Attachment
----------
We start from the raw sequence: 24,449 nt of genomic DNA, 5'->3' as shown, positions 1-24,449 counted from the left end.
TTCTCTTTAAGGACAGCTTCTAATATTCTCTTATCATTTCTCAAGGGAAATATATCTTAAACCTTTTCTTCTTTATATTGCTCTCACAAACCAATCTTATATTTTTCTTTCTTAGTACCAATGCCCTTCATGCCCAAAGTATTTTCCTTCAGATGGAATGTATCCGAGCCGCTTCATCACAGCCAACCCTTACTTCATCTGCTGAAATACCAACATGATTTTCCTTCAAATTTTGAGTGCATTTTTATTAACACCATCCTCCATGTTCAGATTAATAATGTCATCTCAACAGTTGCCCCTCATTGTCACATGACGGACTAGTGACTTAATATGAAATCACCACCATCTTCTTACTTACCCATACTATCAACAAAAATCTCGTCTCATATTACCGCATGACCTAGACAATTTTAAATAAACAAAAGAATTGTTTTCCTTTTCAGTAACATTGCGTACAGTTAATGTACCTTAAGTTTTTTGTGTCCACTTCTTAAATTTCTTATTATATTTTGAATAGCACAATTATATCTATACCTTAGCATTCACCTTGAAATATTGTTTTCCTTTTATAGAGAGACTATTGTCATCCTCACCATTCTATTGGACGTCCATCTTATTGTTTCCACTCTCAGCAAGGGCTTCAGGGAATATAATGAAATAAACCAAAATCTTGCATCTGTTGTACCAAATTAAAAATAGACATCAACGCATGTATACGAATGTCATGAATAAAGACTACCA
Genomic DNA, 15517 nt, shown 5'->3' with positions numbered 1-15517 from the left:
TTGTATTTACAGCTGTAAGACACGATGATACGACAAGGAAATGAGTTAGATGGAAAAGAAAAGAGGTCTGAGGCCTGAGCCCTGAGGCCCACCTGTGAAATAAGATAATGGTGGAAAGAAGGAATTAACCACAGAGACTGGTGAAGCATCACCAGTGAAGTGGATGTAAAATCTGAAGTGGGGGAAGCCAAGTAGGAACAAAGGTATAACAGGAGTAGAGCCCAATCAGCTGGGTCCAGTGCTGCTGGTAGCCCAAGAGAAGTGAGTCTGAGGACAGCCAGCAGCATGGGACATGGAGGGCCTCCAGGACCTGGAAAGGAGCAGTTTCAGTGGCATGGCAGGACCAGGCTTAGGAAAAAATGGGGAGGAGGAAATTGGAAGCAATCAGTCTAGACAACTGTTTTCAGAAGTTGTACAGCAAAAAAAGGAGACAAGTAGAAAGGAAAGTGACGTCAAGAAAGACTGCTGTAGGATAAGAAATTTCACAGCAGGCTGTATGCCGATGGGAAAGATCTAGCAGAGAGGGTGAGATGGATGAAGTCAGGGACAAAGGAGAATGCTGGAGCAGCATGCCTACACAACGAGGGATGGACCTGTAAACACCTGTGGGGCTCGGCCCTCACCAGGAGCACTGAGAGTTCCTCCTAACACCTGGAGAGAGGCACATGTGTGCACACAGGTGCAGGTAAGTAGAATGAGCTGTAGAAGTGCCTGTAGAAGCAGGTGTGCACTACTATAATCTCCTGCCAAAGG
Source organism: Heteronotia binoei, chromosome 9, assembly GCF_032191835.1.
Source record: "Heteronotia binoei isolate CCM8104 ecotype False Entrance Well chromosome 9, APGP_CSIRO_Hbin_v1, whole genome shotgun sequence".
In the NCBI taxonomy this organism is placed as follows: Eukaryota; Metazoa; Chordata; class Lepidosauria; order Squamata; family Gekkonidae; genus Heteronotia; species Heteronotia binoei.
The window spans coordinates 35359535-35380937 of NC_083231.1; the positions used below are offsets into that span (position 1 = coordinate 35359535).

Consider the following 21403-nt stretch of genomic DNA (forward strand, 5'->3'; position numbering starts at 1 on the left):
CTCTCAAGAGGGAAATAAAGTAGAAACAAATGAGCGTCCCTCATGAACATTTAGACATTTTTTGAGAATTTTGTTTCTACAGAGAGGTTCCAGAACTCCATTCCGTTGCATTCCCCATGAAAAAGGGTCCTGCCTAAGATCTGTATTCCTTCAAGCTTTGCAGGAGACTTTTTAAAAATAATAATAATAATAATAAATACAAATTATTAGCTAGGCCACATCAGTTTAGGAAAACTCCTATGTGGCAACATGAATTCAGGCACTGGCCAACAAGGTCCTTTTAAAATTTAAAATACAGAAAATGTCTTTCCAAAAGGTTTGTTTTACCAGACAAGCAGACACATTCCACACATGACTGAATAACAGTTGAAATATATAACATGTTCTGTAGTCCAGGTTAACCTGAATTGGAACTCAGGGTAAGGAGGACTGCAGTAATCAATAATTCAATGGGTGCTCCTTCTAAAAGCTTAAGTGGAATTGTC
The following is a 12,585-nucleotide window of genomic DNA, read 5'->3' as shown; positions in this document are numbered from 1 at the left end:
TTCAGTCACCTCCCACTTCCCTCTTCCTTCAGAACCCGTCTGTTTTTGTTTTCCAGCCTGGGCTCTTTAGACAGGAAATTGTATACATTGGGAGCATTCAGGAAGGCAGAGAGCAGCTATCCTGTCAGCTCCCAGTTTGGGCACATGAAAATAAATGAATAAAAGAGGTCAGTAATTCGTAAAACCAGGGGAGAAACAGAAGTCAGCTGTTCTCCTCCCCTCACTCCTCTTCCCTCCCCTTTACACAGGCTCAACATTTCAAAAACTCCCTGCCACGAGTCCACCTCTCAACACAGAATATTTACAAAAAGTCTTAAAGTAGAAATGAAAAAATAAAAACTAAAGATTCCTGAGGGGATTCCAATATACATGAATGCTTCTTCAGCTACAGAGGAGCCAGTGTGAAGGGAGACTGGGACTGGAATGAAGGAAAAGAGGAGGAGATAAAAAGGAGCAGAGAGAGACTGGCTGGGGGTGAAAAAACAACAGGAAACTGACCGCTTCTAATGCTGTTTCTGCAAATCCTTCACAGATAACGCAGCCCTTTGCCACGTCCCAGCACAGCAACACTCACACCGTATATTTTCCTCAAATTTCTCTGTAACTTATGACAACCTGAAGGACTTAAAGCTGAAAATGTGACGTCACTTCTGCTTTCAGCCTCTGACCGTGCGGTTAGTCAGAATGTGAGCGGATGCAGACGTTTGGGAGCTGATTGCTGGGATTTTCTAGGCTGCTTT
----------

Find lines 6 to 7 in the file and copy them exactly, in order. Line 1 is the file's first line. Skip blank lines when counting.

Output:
Source record: "Heteronotia binoei isolate CCM8104 ecotype False Entrance Well chromosome 9, APGP_CSIRO_Hbin_v1, whole genome shotgun sequence".
In the NCBI taxonomy this organism is placed as follows: Eukaryota; Metazoa; Chordata; class Lepidosauria; order Squamata; family Gekkonidae; genus Heteronotia; species Heteronotia binoei.